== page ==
I am really taken by this system and want to play much, much more of it.

To offer some statistic on this game, at the close of play;

Union - Robinson LOST, Knap and Roemer BATTLE WORN
Confederate - Dement (b) BATTLE WORN

General activity
DISRUPTED - Union none, Confederate 1
SHAKEN - Union 5, Confederate 5
BATTLE WORN - Union 6, Confederate 18
TOTAL STILL IN PLAY - Union 22, Confederate 40

The statistics reflect that the larger Confederate army had worked hard to get their victory as half their army was Battle worn, while only around a quarter of the Union force was Battle worn

Friday, 4 October 2019

Union artillery fend off assault

Returning to Stonewall’s Sword, Revolution Games’ regimental ACW game covering Cedar Mountain, last night, we played our first face-to-face session of the game.

It was a learning game for Mike, so we only got through a couple of turns in a couple of hours of play, but we both really like the system.

This morning, I picked up where we left off and played on, solo.

The photo shows the Confederate right flank at the start of the third turn, at the conclusion of the artillery phase. It is 6.20 PM, Thomas and Early had been pressing the Union left flank, with Early pushing through the cornfields and Thomas skirting them, following the line of the South Fork of Cedar Run.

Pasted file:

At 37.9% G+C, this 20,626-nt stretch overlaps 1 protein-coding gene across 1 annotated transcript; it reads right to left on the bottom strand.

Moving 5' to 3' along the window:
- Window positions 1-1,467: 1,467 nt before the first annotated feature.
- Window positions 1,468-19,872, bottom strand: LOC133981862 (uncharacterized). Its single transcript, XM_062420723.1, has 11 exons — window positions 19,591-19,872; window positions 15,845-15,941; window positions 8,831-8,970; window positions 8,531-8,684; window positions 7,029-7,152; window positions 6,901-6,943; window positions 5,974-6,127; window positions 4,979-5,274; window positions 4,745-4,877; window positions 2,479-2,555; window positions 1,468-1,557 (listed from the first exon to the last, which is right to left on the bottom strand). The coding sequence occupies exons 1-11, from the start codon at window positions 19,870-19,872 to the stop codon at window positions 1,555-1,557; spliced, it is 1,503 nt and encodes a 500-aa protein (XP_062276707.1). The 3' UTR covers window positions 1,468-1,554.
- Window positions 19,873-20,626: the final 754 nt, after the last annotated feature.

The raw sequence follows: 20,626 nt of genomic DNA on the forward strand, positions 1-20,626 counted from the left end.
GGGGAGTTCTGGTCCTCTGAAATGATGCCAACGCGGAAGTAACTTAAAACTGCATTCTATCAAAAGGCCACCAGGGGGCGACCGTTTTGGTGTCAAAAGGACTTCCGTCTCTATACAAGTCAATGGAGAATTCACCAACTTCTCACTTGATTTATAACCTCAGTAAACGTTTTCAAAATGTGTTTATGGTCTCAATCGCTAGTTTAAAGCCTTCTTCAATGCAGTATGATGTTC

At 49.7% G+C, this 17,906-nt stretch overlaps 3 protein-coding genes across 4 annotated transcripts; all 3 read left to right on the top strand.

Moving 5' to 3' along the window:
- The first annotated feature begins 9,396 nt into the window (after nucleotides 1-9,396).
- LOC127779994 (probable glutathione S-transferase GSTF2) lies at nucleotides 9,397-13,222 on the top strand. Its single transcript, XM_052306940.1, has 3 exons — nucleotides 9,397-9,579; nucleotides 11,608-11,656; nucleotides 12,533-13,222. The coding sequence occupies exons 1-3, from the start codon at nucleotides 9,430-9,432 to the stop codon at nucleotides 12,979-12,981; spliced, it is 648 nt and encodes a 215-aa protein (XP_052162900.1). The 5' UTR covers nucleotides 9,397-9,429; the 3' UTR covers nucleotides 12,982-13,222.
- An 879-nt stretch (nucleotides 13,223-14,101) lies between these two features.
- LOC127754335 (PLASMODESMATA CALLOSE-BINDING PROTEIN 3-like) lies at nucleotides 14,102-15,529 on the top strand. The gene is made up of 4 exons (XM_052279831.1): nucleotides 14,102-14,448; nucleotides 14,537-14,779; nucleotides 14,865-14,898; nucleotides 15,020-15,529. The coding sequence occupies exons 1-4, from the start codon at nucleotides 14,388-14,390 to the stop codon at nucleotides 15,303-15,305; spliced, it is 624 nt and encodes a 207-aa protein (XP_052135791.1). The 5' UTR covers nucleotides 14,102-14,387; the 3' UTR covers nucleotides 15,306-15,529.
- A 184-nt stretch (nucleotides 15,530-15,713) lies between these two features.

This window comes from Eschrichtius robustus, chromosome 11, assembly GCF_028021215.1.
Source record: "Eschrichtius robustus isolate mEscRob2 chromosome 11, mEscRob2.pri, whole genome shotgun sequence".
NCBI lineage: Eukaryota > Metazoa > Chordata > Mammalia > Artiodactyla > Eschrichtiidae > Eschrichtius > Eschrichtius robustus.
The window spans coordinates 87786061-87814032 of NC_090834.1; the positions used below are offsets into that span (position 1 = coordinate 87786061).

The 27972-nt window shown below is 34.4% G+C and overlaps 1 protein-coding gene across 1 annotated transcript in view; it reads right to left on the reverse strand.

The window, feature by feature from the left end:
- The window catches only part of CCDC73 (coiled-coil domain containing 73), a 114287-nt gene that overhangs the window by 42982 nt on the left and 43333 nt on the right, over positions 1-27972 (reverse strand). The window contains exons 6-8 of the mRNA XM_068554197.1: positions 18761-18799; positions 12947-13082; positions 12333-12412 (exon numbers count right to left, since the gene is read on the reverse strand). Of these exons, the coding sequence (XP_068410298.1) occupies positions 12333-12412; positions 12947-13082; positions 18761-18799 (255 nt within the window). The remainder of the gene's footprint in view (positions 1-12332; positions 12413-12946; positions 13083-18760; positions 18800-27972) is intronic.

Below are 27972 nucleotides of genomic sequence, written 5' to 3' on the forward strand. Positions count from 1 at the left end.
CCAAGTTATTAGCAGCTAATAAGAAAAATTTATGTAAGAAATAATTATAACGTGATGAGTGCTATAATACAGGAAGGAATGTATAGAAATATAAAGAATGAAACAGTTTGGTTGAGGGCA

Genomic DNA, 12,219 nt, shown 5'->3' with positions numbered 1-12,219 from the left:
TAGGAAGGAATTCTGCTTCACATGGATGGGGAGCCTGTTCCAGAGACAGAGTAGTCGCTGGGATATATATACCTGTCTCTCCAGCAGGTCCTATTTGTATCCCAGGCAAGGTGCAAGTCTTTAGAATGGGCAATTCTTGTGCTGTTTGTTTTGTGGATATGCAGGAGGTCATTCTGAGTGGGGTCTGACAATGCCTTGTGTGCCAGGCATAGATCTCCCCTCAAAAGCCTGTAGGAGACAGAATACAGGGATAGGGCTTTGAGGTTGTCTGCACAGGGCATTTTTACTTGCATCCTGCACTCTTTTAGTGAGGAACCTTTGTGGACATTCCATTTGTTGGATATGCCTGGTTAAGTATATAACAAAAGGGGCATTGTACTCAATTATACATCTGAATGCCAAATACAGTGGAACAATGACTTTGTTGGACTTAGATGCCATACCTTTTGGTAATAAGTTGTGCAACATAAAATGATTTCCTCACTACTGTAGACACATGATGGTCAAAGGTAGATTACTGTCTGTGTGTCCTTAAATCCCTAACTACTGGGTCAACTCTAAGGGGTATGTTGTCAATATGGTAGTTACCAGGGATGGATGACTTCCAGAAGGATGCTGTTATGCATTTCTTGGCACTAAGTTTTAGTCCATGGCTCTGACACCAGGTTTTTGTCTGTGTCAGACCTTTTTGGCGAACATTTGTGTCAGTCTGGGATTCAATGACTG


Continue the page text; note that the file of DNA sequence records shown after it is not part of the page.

A collapse of the Union left would expose a gap running from Robert Hudson House to Hudson’s Mill and open the lateral Pike behind the Union position, to Culpeper Road, either trapping much of Banks’ II Corps (Army of Virginia) or allowing their flank to be rolled up.

Banks, with resources stretched on that flank,  responded to the threat by sending Greene ‘s 78th New York and 1 DC to the edge of the Cornfields, together with the gun batteries of Roemer and Robinson moving to cover the open ground.

Thomas’ advance brought his regiments directly in front of the newly placed Confederate artillery. Caught attacking over open and exposed ground, just 600
yards away from the guns, his Brigade suffered harshly.

But the crisis was by no means over and with the Confederate brigades of Archer and Pender about to arrive on the battlefield, this flank was going to come under significant pressure.

This system looks like it will generate plenty of localised regimental action that I can port over to by 12mm figures and hex terrain, that would give a good game in a 4' x3' space.
Perhaps 102nd New York amongst the 
cornfields,  awaitin' for Early's assault.

In the meantime, here is a look at some new Cornfield terrain that I have been working on for 28mm, using Christmas crafting pieces sold in The Works (UK high street stationary focussed retail outlet). You get bags of 8 x 1 foot lengths of a sort of thin Christmas tree type material for just £1. When cut down to 30mm, they give a fair representation of a corn field at normal viewing distances.

I have made two trays of corn for this field, which can be removed to allow troops to be represented in the space. Both pieces can also be removed and replaced with a bit of teddy bear fur to re-purpose as a wheat field.